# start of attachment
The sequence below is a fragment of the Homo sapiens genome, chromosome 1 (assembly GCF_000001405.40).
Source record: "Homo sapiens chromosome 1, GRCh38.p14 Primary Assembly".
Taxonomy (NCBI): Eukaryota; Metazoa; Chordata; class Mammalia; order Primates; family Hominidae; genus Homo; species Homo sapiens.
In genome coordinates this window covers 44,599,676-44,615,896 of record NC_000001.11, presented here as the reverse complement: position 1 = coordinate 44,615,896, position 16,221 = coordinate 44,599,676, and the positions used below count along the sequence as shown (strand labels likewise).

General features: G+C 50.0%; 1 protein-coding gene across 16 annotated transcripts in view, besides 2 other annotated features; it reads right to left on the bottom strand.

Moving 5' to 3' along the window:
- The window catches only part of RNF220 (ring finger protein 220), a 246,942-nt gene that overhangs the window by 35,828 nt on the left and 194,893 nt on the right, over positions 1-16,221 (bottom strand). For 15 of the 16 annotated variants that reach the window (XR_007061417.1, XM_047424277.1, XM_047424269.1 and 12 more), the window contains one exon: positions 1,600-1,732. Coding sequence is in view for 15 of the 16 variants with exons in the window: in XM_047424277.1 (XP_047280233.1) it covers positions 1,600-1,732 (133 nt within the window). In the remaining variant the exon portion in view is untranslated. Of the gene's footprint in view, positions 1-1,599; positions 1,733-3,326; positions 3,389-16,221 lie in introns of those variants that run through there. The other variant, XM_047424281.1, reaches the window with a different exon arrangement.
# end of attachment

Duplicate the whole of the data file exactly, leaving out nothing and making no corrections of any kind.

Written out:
The sequence below is a fragment of the Homo sapiens genome, chromosome 1 (assembly GCF_000001405.40).
Source record: "Homo sapiens chromosome 1, GRCh38.p14 Primary Assembly".
Taxonomy (NCBI): Eukaryota; Metazoa; Chordata; class Mammalia; order Primates; family Hominidae; genus Homo; species Homo sapiens.
In genome coordinates this window covers 44,599,676-44,615,896 of record NC_000001.11, presented here as the reverse complement: position 1 = coordinate 44,615,896, position 16,221 = coordinate 44,599,676, and the positions used below count along the sequence as shown (strand labels likewise).

General features: G+C 50.0%; 1 protein-coding gene across 16 annotated transcripts in view, besides 2 other annotated features; it reads right to left on the bottom strand.

Moving 5' to 3' along the window:
- The window catches only part of RNF220 (ring finger protein 220), a 246,942-nt gene that overhangs the window by 35,828 nt on the left and 194,893 nt on the right, over positions 1-16,221 (bottom strand). For 15 of the 16 annotated variants that reach the window (XR_007061417.1, XM_047424277.1, XM_047424269.1 and 12 more), the window contains one exon: positions 1,600-1,732. Coding sequence is in view for 15 of the 16 variants with exons in the window: in XM_047424277.1 (XP_047280233.1) it covers positions 1,600-1,732 (133 nt within the window). In the remaining variant the exon portion in view is untranslated. Of the gene's footprint in view, positions 1-1,599; positions 1,733-3,326; positions 3,389-16,221 lie in introns of those variants that run through there. The other variant, XM_047424281.1, reaches the window with a different exon arrangement.